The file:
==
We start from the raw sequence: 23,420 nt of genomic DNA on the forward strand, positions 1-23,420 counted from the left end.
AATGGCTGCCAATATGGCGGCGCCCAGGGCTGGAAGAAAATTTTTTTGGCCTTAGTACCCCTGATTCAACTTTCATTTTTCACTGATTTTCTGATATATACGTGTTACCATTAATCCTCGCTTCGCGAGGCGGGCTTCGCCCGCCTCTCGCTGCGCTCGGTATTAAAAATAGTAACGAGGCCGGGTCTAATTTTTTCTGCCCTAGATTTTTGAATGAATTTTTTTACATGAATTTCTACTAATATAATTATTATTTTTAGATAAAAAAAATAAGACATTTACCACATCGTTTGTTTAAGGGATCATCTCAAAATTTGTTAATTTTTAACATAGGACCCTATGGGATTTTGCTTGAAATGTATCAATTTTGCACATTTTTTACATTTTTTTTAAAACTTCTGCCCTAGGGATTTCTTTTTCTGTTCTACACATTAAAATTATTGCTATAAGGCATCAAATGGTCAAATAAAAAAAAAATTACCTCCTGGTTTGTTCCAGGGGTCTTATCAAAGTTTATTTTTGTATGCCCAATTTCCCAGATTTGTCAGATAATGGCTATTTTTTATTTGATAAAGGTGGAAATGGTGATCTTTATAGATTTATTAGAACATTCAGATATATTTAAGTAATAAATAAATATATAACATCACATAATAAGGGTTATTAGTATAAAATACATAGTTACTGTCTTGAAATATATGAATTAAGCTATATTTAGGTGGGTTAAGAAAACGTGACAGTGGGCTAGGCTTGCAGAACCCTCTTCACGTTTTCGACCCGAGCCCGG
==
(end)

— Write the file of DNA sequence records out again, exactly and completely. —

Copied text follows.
We start from the raw sequence: 23,420 nt of genomic DNA on the forward strand, positions 1-23,420 counted from the left end.
AATGGCTGCCAATATGGCGGCGCCCAGGGCTGGAAGAAAATTTTTTTGGCCTTAGTACCCCTGATTCAACTTTCATTTTTCACTGATTTTCTGATATATACGTGTTACCATTAATCCTCGCTTCGCGAGGCGGGCTTCGCCCGCCTCTCGCTGCGCTCGGTATTAAAAATAGTAACGAGGCCGGGTCTAATTTTTTCTGCCCTAGATTTTTGAATGAATTTTTTTACATGAATTTCTACTAATATAATTATTATTTTTAGATAAAAAAAATAAGACATTTACCACATCGTTTGTTTAAGGGATCATCTCAAAATTTGTTAATTTTTAACATAGGACCCTATGGGATTTTGCTTGAAATGTATCAATTTTGCACATTTTTTACATTTTTTTTAAAACTTCTGCCCTAGGGATTTCTTTTTCTGTTCTACACATTAAAATTATTGCTATAAGGCATCAAATGGTCAAATAAAAAAAAAATTACCTCCTGGTTTGTTCCAGGGGTCTTATCAAAGTTTATTTTTGTATGCCCAATTTCCCAGATTTGTCAGATAATGGCTATTTTTTATTTGATAAAGGTGGAAATGGTGATCTTTATAGATTTATTAGAACATTCAGATATATTTAAGTAATAAATAAATATATAACATCACATAATAAGGGTTATTAGTATAAAATACATAGTTACTGTCTTGAAATATATGAATTAAGCTATATTTAGGTGGGTTAAGAAAACGTGACAGTGGGCTAGGCTTGCAGAACCCTCTTCACGTTTTCGACCCGAGCCCGG